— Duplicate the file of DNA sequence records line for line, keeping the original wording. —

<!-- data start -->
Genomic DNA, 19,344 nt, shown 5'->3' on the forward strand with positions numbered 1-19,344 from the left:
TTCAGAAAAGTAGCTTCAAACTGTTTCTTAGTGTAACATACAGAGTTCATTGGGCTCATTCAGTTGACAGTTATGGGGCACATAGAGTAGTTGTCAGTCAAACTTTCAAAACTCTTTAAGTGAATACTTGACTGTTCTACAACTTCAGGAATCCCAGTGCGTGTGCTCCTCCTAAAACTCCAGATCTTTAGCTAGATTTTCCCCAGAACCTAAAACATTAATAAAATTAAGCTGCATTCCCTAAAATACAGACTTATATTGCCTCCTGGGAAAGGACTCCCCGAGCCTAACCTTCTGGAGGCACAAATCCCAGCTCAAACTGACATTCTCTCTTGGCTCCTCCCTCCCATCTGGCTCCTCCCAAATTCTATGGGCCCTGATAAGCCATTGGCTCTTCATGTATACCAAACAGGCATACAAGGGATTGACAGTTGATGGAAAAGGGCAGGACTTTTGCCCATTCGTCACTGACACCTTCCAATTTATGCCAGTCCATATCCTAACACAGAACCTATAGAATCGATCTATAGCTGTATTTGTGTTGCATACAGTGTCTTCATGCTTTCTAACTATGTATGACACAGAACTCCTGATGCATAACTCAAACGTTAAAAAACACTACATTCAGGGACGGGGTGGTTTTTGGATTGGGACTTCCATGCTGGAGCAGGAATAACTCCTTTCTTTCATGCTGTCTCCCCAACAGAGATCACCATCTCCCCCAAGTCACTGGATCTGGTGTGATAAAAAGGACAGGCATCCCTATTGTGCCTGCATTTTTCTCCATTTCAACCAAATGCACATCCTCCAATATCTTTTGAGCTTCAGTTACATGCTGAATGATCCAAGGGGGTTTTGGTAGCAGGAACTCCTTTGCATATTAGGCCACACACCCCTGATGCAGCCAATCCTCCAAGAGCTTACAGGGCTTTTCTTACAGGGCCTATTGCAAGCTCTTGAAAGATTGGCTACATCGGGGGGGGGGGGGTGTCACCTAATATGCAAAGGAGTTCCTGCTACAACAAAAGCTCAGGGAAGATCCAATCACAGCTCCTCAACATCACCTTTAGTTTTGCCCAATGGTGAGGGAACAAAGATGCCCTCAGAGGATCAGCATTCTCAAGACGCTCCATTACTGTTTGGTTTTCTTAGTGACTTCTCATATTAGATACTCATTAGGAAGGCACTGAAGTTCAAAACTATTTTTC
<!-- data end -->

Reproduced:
Genomic DNA, 19,344 nt, shown 5'->3' on the forward strand with positions numbered 1-19,344 from the left:
TTCAGAAAAGTAGCTTCAAACTGTTTCTTAGTGTAACATACAGAGTTCATTGGGCTCATTCAGTTGACAGTTATGGGGCACATAGAGTAGTTGTCAGTCAAACTTTCAAAACTCTTTAAGTGAATACTTGACTGTTCTACAACTTCAGGAATCCCAGTGCGTGTGCTCCTCCTAAAACTCCAGATCTTTAGCTAGATTTTCCCCAGAACCTAAAACATTAATAAAATTAAGCTGCATTCCCTAAAATACAGACTTATATTGCCTCCTGGGAAAGGACTCCCCGAGCCTAACCTTCTGGAGGCACAAATCCCAGCTCAAACTGACATTCTCTCTTGGCTCCTCCCTCCCATCTGGCTCCTCCCAAATTCTATGGGCCCTGATAAGCCATTGGCTCTTCATGTATACCAAACAGGCATACAAGGGATTGACAGTTGATGGAAAAGGGCAGGACTTTTGCCCATTCGTCACTGACACCTTCCAATTTATGCCAGTCCATATCCTAACACAGAACCTATAGAATCGATCTATAGCTGTATTTGTGTTGCATACAGTGTCTTCATGCTTTCTAACTATGTATGACACAGAACTCCTGATGCATAACTCAAACGTTAAAAAACACTACATTCAGGGACGGGGTGGTTTTTGGATTGGGACTTCCATGCTGGAGCAGGAATAACTCCTTTCTTTCATGCTGTCTCCCCAACAGAGATCACCATCTCCCCCAAGTCACTGGATCTGGTGTGATAAAAAGGACAGGCATCCCTATTGTGCCTGCATTTTTCTCCATTTCAACCAAATGCACATCCTCCAATATCTTTTGAGCTTCAGTTACATGCTGAATGATCCAAGGGGGTTTTGGTAGCAGGAACTCCTTTGCATATTAGGCCACACACCCCTGATGCAGCCAATCCTCCAAGAGCTTACAGGGCTTTTCTTACAGGGCCTATTGCAAGCTCTTGAAAGATTGGCTACATCGGGGGGGGGGGGGTGTCACCTAATATGCAAAGGAGTTCCTGCTACAACAAAAGCTCAGGGAAGATCCAATCACAGCTCCTCAACATCACCTTTAGTTTTGCCCAATGGTGAGGGAACAAAGATGCCCTCAGAGGATCAGCATTCTCAAGACGCTCCATTACTGTTTGGTTTTCTTAGTGACTTCTCATATTAGATACTCATTAGGAAGGCACTGAAGTTCAAAACTATTTTTC